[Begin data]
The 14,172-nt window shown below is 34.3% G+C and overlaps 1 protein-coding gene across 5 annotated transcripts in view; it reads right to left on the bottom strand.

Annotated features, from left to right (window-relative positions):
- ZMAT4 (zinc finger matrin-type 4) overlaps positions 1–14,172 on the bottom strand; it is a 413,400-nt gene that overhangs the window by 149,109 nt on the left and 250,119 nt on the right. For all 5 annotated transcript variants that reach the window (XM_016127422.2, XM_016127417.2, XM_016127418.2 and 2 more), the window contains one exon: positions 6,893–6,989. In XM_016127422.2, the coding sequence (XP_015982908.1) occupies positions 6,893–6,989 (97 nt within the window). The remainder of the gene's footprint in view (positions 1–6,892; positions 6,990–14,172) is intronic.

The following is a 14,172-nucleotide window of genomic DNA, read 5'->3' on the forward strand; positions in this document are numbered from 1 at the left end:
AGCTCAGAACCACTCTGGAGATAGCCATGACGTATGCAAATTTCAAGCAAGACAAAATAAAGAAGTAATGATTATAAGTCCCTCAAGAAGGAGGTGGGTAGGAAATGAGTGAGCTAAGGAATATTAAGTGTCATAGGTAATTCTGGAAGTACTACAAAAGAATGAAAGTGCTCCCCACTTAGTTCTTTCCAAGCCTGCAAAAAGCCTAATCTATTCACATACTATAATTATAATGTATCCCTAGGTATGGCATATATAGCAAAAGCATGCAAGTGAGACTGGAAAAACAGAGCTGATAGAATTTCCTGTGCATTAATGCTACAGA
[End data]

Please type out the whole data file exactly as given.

The 14,172-nt window shown below is 34.3% G+C and overlaps 1 protein-coding gene across 5 annotated transcripts in view; it reads right to left on the bottom strand.

Annotated features, from left to right (window-relative positions):
- ZMAT4 (zinc finger matrin-type 4) overlaps positions 1–14,172 on the bottom strand; it is a 413,400-nt gene that overhangs the window by 149,109 nt on the left and 250,119 nt on the right. For all 5 annotated transcript variants that reach the window (XM_016127422.2, XM_016127417.2, XM_016127418.2 and 2 more), the window contains one exon: positions 6,893–6,989. In XM_016127422.2, the coding sequence (XP_015982908.1) occupies positions 6,893–6,989 (97 nt within the window). The remainder of the gene's footprint in view (positions 1–6,892; positions 6,990–14,172) is intronic.

The following is a 14,172-nucleotide window of genomic DNA, read 5'->3' on the forward strand; positions in this document are numbered from 1 at the left end:
AGCTCAGAACCACTCTGGAGATAGCCATGACGTATGCAAATTTCAAGCAAGACAAAATAAAGAAGTAATGATTATAAGTCCCTCAAGAAGGAGGTGGGTAGGAAATGAGTGAGCTAAGGAATATTAAGTGTCATAGGTAATTCTGGAAGTACTACAAAAGAATGAAAGTGCTCCCCACTTAGTTCTTTCCAAGCCTGCAAAAAGCCTAATCTATTCACATACTATAATTATAATGTATCCCTAGGTATGGCATATATAGCAAAAGCATGCAAGTGAGACTGGAAAAACAGAGCTGATAGAATTTCCTGTGCATTAATGCTACAGA